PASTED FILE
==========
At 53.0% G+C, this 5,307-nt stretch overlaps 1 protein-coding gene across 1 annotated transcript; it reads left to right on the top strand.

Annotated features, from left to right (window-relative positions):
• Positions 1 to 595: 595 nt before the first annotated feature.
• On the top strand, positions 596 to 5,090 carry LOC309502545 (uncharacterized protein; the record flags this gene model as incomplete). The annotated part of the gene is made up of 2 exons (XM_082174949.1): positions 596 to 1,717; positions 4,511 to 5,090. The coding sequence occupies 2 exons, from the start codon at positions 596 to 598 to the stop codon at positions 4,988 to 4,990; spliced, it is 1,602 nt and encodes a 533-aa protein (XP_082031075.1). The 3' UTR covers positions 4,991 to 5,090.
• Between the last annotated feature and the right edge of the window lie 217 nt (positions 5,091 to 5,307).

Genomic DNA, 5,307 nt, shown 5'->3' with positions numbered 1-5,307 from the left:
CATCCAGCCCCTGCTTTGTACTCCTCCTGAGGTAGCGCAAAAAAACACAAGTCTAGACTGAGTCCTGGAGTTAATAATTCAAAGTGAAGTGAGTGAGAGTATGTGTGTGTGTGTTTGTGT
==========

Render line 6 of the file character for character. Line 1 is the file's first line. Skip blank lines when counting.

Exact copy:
Genomic DNA, 5,307 nt, shown 5'->3' with positions numbered 1-5,307 from the left: